Where does this compelling invitation leave us? Well, I, for one, am fully convinced and even more overwhelmed by the magnitude of Christ’s love. I’m even more convinced and in awe of this story that Creator God, author of all life, has welcomed us into through the perfect love of His Son, Jesus Christ. In Christ, we are a new Creation and in Christ’s perfect and compelling love, we have a reality of right relationship established, bringing us into the family of God and welcoming us to sit down at His table. Through that compelling invitation, we are welcomed to experience life in His rest, rather than life lived out of desperation, necessity, anxiety, or emptiness. The Creator of all life and the Author and Perfecter of that life has placed a feast before us, imbuing us with His spirit that we might delight in every aspect of that feast. I’m convinced that His compelling invitation is to a feast that is filled to overflowing with the perfect fellowship only God can give.
That perfect and compelling love invites us to, “Be still and know that He is God.” Because of that love, we are brought into a freedom and an abundance that we might love the people around us by relying on His love for them. His compelling invitation transforms our entire reality so that we cannot help but see His redeemed and restored Creation. I pray that His invitation compels us to respond with the grace, humility, freedom, and love we have received from Him, so that the invitation is accepted into actuality and so that we might continue to know and rest in His perfect abundance.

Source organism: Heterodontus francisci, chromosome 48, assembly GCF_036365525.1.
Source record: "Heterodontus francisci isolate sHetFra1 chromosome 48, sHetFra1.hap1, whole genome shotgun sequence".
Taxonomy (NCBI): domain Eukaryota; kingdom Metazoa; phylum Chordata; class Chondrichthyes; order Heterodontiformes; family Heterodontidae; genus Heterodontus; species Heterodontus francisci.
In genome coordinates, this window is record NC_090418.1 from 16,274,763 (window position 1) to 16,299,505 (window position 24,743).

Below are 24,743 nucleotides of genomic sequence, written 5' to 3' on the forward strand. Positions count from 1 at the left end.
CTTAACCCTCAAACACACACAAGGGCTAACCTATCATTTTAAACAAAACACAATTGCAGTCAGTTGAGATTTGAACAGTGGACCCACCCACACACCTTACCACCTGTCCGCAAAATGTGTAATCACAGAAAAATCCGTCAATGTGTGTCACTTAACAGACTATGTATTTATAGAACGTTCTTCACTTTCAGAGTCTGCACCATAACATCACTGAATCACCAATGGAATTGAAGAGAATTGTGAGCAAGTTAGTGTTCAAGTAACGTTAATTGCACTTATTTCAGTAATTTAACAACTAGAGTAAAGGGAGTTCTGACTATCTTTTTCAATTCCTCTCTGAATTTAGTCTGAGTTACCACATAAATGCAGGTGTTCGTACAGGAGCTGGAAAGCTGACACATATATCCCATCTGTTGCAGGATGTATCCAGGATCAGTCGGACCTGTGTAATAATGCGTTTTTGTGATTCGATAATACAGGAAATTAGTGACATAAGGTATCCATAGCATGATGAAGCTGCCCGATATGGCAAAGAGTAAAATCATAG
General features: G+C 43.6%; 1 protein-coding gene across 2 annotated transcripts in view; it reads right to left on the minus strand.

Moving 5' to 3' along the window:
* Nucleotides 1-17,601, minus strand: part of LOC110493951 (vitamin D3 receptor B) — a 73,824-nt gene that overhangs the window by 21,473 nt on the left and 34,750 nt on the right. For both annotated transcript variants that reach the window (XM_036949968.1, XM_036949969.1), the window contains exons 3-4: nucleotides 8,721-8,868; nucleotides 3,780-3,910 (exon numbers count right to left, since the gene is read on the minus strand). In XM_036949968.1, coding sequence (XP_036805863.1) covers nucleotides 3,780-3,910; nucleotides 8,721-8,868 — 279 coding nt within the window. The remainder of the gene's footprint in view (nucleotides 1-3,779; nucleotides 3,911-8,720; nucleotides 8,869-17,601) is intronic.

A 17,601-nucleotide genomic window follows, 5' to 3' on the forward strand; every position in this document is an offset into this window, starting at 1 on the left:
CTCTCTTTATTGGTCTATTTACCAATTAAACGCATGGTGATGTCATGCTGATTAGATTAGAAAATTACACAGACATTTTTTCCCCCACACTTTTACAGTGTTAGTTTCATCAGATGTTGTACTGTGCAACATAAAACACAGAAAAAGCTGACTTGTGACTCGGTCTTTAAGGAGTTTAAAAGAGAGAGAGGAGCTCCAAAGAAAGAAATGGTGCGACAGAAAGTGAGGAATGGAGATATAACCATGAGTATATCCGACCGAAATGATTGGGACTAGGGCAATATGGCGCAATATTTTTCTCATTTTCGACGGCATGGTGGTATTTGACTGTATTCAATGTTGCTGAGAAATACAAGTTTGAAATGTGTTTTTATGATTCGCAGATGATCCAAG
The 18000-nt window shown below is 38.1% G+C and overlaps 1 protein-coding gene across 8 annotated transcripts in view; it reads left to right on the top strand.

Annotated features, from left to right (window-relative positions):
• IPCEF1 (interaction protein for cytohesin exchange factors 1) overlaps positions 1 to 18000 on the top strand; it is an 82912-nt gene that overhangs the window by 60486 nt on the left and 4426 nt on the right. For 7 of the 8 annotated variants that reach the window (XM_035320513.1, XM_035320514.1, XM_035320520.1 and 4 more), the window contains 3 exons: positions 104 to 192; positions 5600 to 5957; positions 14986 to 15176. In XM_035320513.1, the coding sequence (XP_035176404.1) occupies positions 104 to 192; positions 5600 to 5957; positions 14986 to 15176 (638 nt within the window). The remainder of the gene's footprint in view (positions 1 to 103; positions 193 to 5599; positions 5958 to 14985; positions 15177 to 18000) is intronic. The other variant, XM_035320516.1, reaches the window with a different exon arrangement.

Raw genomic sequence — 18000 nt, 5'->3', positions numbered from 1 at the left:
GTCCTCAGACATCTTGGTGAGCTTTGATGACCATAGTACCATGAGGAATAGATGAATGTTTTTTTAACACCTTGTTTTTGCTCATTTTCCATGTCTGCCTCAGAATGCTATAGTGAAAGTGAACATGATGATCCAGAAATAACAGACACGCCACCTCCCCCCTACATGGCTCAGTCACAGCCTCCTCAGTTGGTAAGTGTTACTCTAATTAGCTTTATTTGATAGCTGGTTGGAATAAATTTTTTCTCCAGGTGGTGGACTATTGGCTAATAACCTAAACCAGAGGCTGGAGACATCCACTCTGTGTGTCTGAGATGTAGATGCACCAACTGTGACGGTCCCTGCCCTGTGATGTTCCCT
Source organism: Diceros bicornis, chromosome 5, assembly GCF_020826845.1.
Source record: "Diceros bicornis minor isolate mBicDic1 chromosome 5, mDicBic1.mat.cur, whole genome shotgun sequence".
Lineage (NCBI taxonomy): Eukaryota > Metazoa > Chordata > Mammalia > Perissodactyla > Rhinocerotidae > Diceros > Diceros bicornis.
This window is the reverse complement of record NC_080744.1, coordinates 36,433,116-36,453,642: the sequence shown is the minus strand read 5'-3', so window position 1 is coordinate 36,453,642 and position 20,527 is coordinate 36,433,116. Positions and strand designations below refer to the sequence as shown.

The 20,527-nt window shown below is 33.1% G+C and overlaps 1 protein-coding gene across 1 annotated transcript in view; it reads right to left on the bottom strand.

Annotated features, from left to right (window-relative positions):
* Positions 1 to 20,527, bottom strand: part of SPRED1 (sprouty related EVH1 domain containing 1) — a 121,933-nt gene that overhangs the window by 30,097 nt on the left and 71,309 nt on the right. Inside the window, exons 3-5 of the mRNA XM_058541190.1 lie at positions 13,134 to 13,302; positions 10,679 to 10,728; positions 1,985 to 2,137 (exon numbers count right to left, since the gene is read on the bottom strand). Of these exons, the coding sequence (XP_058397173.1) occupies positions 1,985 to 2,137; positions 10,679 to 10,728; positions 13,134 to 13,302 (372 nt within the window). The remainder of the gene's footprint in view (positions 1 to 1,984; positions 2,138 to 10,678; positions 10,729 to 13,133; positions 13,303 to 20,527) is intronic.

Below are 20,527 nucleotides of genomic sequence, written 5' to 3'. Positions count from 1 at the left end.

“The Spirit and the Bride say,“Come.” And let the one who hears say, “Come.” And let the one who is thirsty come; let the one who desires take the water of life without price” (Revelation 22:17).
Catherine Fields, Summer Intern & Writer in Residence
This summer we are pleased to have Catherine Fields joining us as a Writer in Residence with The SoulCare Project. Catherine was born and raised in Chattanooga, TN, earned her B.A. of Liberal Arts from St. John’s College in Annapolis, MD, and is currently a Pierce Fellow in graduate school at Gordon-Conwell Theological Seminary in South Hamilton, MA, pursuing a Masters of Divinity and a Master of Arts in Spiritual Formation.